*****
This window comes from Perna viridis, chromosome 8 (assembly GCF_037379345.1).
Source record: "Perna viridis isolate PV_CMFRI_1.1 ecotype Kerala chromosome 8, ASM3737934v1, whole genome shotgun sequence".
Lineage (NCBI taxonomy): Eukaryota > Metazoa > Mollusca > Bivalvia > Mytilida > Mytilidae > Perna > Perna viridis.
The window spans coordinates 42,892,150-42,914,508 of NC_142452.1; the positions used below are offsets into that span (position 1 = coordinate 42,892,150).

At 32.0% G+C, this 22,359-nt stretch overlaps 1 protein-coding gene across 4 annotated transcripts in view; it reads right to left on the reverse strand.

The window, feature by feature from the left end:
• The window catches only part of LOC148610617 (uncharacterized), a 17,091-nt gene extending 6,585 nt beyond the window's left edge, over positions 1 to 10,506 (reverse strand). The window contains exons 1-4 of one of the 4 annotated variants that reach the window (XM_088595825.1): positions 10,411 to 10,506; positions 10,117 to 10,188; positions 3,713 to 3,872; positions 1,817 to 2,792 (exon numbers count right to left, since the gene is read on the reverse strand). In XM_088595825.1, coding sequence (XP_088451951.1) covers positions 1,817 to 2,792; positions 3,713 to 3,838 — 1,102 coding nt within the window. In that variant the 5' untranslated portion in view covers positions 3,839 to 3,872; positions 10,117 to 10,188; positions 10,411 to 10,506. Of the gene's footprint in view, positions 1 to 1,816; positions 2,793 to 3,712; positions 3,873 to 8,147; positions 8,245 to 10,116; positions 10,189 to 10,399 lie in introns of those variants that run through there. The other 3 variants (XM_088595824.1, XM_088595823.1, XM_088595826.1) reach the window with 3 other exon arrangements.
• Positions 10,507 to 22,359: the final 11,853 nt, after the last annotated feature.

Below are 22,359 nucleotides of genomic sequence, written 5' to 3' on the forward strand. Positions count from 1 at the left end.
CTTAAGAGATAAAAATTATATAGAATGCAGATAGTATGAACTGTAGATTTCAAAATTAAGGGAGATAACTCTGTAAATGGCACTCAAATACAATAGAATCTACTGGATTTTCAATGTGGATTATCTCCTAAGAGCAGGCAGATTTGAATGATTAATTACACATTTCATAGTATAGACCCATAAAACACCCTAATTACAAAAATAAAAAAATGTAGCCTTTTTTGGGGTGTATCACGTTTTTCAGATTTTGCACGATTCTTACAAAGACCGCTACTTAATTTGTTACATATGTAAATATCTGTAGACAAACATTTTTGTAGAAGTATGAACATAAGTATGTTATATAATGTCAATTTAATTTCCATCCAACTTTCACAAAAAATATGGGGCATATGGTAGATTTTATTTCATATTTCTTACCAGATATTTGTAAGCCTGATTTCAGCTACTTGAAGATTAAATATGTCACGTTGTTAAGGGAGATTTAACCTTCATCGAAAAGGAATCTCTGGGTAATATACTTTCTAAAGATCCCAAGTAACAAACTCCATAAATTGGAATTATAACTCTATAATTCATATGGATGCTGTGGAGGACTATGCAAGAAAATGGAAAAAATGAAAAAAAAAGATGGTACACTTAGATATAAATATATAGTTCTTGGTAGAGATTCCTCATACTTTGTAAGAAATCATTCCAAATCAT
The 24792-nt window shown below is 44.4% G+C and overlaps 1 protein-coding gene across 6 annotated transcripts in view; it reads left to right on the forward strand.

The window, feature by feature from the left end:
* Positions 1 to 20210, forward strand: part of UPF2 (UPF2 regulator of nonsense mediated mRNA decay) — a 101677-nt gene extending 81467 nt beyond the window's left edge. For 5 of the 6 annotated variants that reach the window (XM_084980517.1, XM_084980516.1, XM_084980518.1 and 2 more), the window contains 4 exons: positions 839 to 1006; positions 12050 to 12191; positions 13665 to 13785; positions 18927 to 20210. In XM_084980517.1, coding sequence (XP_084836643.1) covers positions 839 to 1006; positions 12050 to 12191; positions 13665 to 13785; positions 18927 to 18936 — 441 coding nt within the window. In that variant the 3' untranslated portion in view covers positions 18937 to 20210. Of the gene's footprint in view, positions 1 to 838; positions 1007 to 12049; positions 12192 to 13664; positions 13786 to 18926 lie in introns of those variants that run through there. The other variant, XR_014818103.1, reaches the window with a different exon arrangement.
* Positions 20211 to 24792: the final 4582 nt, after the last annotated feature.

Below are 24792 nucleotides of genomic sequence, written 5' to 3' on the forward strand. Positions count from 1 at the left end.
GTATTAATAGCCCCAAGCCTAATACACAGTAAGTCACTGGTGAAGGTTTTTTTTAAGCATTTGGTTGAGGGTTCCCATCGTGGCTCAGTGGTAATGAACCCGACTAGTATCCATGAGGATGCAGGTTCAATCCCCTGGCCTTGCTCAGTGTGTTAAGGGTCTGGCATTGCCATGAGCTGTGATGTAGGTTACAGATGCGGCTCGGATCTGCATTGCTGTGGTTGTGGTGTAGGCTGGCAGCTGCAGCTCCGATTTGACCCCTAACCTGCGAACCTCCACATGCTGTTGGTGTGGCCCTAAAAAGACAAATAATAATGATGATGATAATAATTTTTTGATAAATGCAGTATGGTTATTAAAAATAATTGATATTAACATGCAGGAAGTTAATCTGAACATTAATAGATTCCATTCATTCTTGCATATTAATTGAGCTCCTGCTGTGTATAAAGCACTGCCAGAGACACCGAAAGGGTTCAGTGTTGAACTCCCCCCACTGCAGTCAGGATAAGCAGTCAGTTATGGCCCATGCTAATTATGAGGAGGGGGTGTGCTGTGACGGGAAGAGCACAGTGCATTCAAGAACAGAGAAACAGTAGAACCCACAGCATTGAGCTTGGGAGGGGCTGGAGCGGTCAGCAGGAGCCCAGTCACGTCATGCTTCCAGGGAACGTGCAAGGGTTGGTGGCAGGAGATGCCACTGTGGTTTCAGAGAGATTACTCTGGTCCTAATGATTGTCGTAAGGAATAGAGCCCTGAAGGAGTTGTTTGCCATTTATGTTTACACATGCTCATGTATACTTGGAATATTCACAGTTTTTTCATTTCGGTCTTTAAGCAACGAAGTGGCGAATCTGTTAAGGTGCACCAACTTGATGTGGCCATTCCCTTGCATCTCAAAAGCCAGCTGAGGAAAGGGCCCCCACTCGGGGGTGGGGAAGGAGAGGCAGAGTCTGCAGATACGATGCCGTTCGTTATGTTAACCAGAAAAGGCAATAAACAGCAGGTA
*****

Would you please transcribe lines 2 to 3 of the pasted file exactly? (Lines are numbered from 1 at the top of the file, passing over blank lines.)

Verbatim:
Source record: "Perna viridis isolate PV_CMFRI_1.1 ecotype Kerala chromosome 8, ASM3737934v1, whole genome shotgun sequence".
Lineage (NCBI taxonomy): Eukaryota > Metazoa > Mollusca > Bivalvia > Mytilida > Mytilidae > Perna > Perna viridis.